Third Sunday of Easter — Planning Notes

April 30, 2017 (Year A) | Awakening to the Table
by Taylor Burton-Edwards

Order of Worship Preaching Hymns Music  Planning Formation Groups Resources


Reading Notes

NRSV texts, artwork and Revised Common Lectionary Prayers for this service are available at the Vanderbilt Divinity Library.
Leccionario en Español, Leccionario Común Revisado: Consulta Sobre Textos Comunes.
Lectionnaire en français, Le Lectionnaire Œcuménique Révisé

Calendar Notes the Table
Colors are white or gold, and flowers may continue to abound today and throughout the Great 50 Days of Easter Season until its final celebration on Pentecost, when the colors are red.  

April 30           Native American Ministries Sunday

All Month        Christian Home Month
                        Asian Pacific American Heritage Month
May 4              National Day of Prayer (USA)
May 5              May Friendship Day
May 8-14         Christian Family Week
May 14            Festival of the Christian Home/Mother’s Day (USA)
May 21            Heritage Sunday
May 24            Aldersgate Day
May 25            Ascension Day
May 28            Ascension Sunday (if transferred)
May 29            Memorial Day (USA)

June 4            Day of Pentecost (Easter Season Concludes)
June 11          Trinity Sunday, Peace with Justice Sunday
                       New Series Begins: TBA
June 18          Father’s Day (USA)
June 19          Juneteenth

July 4             Independence Day

All Month          Season of Creation (2017 resources forthcoming)
September 4   Labor Day (USA)
September 15-
October 15      Hispanic Heritage Month (USA)

All Month          A Season of Saints (2017 resources forthcoming)
October 1        World Communion Sunday
October 6-8     Children’s Sabbath (2017 resources forthcoming)
October 15       Laity Sunday (2017 resources forthcoming)
October 31      Reformation Day (500th Anniversary)


For Your Planning Team: the Table

In the second service of a three-part series, as in the second note of a triplet in music, a major function of the service is to carry forward the energy and feel of the first service into the third.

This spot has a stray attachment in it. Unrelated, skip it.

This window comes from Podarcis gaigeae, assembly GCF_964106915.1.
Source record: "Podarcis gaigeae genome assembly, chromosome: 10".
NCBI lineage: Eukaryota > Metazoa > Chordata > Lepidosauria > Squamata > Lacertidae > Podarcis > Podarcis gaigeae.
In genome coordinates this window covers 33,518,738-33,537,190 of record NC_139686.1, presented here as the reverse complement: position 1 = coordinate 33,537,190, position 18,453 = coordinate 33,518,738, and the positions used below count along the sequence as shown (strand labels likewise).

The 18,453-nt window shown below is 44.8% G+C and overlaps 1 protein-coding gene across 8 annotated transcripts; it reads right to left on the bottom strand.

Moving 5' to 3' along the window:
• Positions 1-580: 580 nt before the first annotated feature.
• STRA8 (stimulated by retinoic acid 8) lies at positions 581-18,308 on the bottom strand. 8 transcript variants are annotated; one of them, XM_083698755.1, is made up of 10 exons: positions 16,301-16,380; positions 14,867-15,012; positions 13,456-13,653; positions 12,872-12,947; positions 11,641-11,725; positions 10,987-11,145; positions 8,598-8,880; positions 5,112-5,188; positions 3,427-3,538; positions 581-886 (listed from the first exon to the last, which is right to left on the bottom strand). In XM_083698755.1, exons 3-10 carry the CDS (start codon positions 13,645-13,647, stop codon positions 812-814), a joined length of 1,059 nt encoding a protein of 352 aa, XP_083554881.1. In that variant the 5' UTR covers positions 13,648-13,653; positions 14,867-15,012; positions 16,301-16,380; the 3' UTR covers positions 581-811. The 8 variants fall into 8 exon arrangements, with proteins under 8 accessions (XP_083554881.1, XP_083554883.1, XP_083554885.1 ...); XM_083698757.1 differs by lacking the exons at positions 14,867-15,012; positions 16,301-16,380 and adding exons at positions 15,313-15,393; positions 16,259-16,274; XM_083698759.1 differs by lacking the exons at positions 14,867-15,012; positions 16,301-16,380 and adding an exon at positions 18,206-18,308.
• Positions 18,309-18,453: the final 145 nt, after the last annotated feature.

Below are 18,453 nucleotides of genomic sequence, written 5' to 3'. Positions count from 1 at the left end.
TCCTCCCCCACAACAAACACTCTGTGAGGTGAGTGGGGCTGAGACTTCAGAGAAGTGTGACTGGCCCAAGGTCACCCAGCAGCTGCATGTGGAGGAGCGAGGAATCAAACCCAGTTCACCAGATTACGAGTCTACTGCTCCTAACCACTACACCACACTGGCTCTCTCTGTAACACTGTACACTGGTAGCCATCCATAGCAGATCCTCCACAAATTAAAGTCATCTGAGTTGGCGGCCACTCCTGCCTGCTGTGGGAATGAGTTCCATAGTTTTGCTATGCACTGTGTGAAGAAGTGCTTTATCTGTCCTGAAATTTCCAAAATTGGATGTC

The suggested way of reading today’s gospel lesson and the accompanying songs, with their embodiment of and focus on walking with Jesus, convey that “carrying forward” purpose of a second service. So does the celebration of Holy Communion itself, whether you use the Native American or our Book of Worship form of the Great Thanksgiving in the service order. In Holy Communion, we encounter Jesus in bread and cup, and are sent from that encounter to be his body in the world, which is the point of our ongoing discipleship and growth in holiness of heart and life. 

A word the wise: Rehearse!

The reading today has lots of literally moving parts. There are multiple readers. You may be using either recorded video or livestreaming. So you have several readers (who should ideally be “off book,” not reading!), tech staff (sound, video, and computer), and perhaps a need for a backup plan if the weather doesn’t cooperate with a livestreamed version. Be sure you have run through the entirety of the reading with all people present (including your tech crew) multiple times before you try it live (for real) in worship.

Work out kinks in timing and in tech so the whole reading flows smoothly from beginning to end. Focus especially on the transitions (between voiceover and readers, and from outside to inside). A rule of thumb here-- get it right three times in a row the night before and then at least the last time you run it before the service. Then you’ll be most likely to be ready when service time comes.

If you’re running into major weather issues, or running it live doesn’t seem to be going well outdoors, then make video of everything until the entrance into the worship space, then run only the parts inside the worship space live. Give yourselves plenty of time and grace to do this. Though the reading lasts less than two minutes, expect to take at least two hours in rehearsal and/or video recording/production.

The Native American Service of Holy Communion may be unfamiliar to everyone. Not only the words may be unfamiliar, but the cadences, the actions, the gestures, and the pacing are different. Pastor, don’t presume you can make it work right the first time on Sunday morning during the service by just reading the words. This would be a dishonor to this rite and to our Native American United Methodist sisters and brothers who created it. What I tell my seminary students when I teach them how to preside at Holy Communion is to practice the words and gestures of the Great Thanksgiving they will use five times the night before in the space where they will presiding, and then an additional three times that Sunday morning before worship. Plan to do at least that if you will use this text.

Additional Resources

2014 Planning Helps for The Third Sunday of Easter

Ecumenical Prayer Cycle: Ethiopia, Eritrea

Categories: Year A, Third Sunday of Easter - April 30, 2017